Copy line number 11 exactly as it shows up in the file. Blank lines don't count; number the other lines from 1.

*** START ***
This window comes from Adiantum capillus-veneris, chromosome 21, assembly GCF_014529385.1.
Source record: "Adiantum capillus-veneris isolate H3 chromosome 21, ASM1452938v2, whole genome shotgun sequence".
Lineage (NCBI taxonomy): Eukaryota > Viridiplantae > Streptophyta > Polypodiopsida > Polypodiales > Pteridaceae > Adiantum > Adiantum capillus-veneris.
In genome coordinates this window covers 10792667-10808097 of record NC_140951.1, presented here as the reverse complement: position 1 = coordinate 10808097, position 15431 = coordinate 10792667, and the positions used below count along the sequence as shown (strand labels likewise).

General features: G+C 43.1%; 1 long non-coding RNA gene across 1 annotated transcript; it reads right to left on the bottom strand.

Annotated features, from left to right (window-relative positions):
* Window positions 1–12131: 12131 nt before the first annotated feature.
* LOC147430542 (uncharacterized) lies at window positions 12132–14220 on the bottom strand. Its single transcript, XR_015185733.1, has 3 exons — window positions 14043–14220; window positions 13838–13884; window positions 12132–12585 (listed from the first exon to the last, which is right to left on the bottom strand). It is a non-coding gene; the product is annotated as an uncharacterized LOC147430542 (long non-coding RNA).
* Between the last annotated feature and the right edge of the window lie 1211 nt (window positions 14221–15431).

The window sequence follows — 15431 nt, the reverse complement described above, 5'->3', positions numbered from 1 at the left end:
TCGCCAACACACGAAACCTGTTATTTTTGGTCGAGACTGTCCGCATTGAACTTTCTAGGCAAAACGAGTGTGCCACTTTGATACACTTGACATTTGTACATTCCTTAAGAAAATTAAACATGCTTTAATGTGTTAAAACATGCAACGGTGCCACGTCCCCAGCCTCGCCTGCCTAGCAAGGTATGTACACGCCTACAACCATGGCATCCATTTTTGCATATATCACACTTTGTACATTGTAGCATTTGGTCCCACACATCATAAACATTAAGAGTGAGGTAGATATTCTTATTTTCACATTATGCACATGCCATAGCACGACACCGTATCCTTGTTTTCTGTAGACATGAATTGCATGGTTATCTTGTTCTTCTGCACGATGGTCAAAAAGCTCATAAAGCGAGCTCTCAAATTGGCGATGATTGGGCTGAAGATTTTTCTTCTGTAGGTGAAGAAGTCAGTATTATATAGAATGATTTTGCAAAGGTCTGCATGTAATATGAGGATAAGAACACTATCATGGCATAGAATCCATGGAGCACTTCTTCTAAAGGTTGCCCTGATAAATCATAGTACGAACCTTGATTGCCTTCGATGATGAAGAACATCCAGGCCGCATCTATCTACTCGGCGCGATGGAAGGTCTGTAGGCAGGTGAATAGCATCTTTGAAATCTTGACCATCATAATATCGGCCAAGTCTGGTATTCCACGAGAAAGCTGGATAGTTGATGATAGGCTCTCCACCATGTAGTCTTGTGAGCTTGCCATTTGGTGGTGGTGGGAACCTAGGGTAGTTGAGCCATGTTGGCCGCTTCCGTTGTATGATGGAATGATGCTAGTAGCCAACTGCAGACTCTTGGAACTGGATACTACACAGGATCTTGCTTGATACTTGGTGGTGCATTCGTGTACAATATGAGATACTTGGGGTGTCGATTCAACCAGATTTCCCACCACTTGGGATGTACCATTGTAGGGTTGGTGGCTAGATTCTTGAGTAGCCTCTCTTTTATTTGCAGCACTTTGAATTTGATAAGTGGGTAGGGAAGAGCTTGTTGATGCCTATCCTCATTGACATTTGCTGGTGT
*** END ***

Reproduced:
TCGCCAACACACGAAACCTGTTATTTTTGGTCGAGACTGTCCGCATTGAACTTTCTAGGCAAAACGAGTGTGCCACTTTGATACACTTGACATTTGTACATTCCTTAAGAAAATTAAACATGCTTTAATGTGTTAAAACATGCAACGGTGCCACGTCCCCAGCCTCGCCTGCCTAGCAAGGTATGTACACGCCTACAACCATGGCATCCATTTTTGCATATATCACACTTTGTACATTGTAGCATTTGGTCCCACACATCATAAACATTAAGAGTGAGGTAGATATTCTTATTTTCACATTATGCACATGCCATAGCACGACACCGTATCCTTGTTTTCTGTAGACATGAATTGCATGGTTATCTTGTTCTTCTGCACGATGGTCAAAAAGCTCATAAAGCGAGCTCTCAAATTGGCGATGATTGGGCTGAAGATTTTTCTTCTGTAGGTGAAGAAGTCAGTATTATATAGAATGATTTTGCAAAGGTCTGCATGTAATATGAGGATAAGAACACTATCATGGCATAGAATCCATGGAGCACTTCTTCTAAAGGTTGCCCTGATAAATCATAGTACGAACCTTGATTGCCTTCGATGATGAAGAACATCCAGGCCGCATCTATCTACTCGGCGCGATGGAAGGTCTGTAGGCAGGTGAATAGCATCTTTGAAATCTTGACCATCATAATATCGGCCAAGTCTGGTATTCCACGAGAAAGCTGGATAGTTGATGATAGGCTCTCCACCATGTAGTCTTGTGAGCTTGCCATTTGGTGGTGGTGGGAACCTAGGGTAGTTGAGCCATGTTGGCCGCTTCCGTTGTATGATGGAATGATGCTAGTAGCCAACTGCAGACTCTTGGAACTGGATACTACACAGGATCTTGCTTGATACTTGGTGGTGCATTCGTGTACAATATGAGATACTTGGGGTGTCGATTCAACCAGATTTCCCACCACTTGGGATGTACCATTGTAGGGTTGGTGGCTAGATTCTTGAGTAGCCTCTCTTTTATTTGCAGCACTTTGAATTTGATAAGTGGGTAGGGAAGAGCTTGTTGATGCCTATCCTCATTGACATTTGCTGGTGT